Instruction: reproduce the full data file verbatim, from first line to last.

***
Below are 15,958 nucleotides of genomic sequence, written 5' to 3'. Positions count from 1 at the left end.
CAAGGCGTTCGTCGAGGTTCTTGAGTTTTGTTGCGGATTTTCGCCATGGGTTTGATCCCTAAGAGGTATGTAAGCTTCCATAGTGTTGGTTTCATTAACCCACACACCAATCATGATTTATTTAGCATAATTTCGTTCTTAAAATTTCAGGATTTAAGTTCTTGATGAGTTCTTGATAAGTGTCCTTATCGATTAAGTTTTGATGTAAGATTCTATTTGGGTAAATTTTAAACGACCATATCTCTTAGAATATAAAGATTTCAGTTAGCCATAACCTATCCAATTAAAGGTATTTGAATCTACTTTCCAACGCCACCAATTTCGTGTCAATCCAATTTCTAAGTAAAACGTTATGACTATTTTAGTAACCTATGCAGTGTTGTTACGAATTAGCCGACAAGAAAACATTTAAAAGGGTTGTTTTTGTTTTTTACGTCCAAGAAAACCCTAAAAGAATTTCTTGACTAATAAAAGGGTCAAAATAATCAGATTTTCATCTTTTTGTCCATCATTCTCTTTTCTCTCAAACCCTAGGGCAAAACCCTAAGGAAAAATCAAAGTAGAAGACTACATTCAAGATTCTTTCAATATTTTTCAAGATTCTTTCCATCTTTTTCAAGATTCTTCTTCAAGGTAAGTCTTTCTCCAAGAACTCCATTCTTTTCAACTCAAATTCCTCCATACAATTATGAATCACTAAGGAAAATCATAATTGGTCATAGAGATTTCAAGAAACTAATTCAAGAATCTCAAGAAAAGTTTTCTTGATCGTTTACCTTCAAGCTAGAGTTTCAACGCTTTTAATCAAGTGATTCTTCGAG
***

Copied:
Below are 15,958 nucleotides of genomic sequence, written 5' to 3'. Positions count from 1 at the left end.
CAAGGCGTTCGTCGAGGTTCTTGAGTTTTGTTGCGGATTTTCGCCATGGGTTTGATCCCTAAGAGGTATGTAAGCTTCCATAGTGTTGGTTTCATTAACCCACACACCAATCATGATTTATTTAGCATAATTTCGTTCTTAAAATTTCAGGATTTAAGTTCTTGATGAGTTCTTGATAAGTGTCCTTATCGATTAAGTTTTGATGTAAGATTCTATTTGGGTAAATTTTAAACGACCATATCTCTTAGAATATAAAGATTTCAGTTAGCCATAACCTATCCAATTAAAGGTATTTGAATCTACTTTCCAACGCCACCAATTTCGTGTCAATCCAATTTCTAAGTAAAACGTTATGACTATTTTAGTAACCTATGCAGTGTTGTTACGAATTAGCCGACAAGAAAACATTTAAAAGGGTTGTTTTTGTTTTTTACGTCCAAGAAAACCCTAAAAGAATTTCTTGACTAATAAAAGGGTCAAAATAATCAGATTTTCATCTTTTTGTCCATCATTCTCTTTTCTCTCAAACCCTAGGGCAAAACCCTAAGGAAAAATCAAAGTAGAAGACTACATTCAAGATTCTTTCAATATTTTTCAAGATTCTTTCCATCTTTTTCAAGATTCTTCTTCAAGGTAAGTCTTTCTCCAAGAACTCCATTCTTTTCAACTCAAATTCCTCCATACAATTATGAATCACTAAGGAAAATCATAATTGGTCATAGAGATTTCAAGAAACTAATTCAAGAATCTCAAGAAAAGTTTTCTTGATCGTTTACCTTCAAGCTAGAGTTTCAACGCTTTTAATCAAGTGATTCTTCGAG